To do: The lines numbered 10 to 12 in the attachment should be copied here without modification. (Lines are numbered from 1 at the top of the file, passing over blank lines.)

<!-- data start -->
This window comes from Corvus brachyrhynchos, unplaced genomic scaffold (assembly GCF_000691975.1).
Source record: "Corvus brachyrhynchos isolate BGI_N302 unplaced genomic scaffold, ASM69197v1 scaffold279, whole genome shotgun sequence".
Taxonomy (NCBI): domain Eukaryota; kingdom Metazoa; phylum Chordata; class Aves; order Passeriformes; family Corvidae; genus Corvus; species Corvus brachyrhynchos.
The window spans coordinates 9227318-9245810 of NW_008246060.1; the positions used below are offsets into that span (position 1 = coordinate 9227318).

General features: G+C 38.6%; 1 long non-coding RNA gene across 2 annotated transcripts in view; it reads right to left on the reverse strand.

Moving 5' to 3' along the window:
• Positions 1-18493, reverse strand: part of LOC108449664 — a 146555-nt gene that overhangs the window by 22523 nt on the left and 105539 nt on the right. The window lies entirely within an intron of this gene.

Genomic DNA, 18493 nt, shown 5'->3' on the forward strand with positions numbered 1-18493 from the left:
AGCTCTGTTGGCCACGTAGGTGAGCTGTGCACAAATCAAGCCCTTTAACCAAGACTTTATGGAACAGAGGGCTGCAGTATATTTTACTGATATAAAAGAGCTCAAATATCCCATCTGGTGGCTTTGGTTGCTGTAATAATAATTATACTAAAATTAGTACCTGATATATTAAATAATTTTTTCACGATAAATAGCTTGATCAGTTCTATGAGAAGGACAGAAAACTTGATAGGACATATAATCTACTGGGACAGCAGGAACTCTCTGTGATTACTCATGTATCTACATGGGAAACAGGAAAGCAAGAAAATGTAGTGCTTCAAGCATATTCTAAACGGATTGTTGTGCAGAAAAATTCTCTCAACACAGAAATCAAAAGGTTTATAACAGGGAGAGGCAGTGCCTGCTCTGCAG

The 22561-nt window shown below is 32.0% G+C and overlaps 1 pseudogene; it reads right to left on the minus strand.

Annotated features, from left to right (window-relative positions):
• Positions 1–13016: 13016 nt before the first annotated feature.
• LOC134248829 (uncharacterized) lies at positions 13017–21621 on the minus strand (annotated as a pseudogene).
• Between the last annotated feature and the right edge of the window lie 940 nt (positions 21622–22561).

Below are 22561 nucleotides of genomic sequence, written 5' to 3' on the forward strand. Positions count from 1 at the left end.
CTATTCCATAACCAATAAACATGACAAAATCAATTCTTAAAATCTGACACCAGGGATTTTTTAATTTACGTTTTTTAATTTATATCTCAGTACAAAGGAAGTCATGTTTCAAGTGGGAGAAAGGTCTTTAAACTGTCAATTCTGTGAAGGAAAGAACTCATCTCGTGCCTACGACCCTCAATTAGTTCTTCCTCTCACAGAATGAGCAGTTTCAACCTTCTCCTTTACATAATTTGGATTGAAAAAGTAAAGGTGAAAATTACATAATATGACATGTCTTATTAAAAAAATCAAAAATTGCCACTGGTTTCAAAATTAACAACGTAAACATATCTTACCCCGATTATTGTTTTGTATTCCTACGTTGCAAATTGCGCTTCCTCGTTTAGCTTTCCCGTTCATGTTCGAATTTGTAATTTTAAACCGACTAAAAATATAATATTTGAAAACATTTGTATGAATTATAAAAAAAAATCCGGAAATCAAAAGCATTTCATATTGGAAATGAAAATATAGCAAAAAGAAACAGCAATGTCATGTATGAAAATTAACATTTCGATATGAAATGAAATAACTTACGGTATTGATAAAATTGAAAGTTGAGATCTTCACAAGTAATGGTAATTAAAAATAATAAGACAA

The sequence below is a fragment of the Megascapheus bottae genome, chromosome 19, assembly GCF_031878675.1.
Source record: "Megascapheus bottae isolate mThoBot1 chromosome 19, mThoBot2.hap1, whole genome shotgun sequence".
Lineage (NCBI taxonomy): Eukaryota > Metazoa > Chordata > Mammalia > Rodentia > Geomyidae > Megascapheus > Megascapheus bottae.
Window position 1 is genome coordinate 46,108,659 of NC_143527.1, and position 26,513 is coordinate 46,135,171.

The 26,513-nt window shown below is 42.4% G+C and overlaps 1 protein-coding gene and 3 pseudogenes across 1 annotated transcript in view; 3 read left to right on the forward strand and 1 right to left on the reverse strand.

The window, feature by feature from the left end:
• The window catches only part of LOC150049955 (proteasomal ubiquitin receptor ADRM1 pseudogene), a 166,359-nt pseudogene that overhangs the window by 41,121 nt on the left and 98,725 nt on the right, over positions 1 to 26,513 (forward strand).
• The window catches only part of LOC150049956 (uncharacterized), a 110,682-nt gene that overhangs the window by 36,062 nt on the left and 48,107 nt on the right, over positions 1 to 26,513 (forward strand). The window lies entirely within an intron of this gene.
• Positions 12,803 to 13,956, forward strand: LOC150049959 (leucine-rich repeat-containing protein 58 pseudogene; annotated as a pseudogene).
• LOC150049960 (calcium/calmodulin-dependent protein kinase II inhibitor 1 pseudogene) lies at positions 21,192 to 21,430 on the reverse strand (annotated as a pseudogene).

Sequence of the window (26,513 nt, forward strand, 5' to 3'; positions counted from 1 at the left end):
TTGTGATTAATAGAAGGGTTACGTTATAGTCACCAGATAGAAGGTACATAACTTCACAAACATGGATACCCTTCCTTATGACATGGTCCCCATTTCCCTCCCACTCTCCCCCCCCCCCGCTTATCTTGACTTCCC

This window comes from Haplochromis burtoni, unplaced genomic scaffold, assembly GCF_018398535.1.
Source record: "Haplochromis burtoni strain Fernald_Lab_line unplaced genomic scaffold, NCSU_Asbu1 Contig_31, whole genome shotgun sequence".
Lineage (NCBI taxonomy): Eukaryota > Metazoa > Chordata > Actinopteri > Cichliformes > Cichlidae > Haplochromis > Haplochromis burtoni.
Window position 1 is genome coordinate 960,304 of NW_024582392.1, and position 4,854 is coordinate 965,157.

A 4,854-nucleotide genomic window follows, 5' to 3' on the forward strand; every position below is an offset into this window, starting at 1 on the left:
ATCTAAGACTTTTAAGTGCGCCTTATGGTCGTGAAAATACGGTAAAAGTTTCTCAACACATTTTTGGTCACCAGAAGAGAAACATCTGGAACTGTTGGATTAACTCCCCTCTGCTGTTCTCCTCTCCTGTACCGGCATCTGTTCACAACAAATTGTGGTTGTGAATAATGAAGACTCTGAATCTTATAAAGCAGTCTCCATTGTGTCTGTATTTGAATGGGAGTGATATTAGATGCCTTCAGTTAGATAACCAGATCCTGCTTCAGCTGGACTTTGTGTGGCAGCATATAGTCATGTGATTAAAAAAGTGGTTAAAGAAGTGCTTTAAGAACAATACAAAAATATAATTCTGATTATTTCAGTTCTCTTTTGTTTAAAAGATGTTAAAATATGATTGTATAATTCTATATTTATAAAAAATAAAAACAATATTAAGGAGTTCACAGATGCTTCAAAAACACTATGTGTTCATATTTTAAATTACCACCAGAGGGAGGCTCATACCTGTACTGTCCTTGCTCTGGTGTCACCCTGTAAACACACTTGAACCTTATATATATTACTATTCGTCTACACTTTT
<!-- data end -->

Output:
The 22561-nt window shown below is 32.0% G+C and overlaps 1 pseudogene; it reads right to left on the minus strand.

Annotated features, from left to right (window-relative positions):
• Positions 1–13016: 13016 nt before the first annotated feature.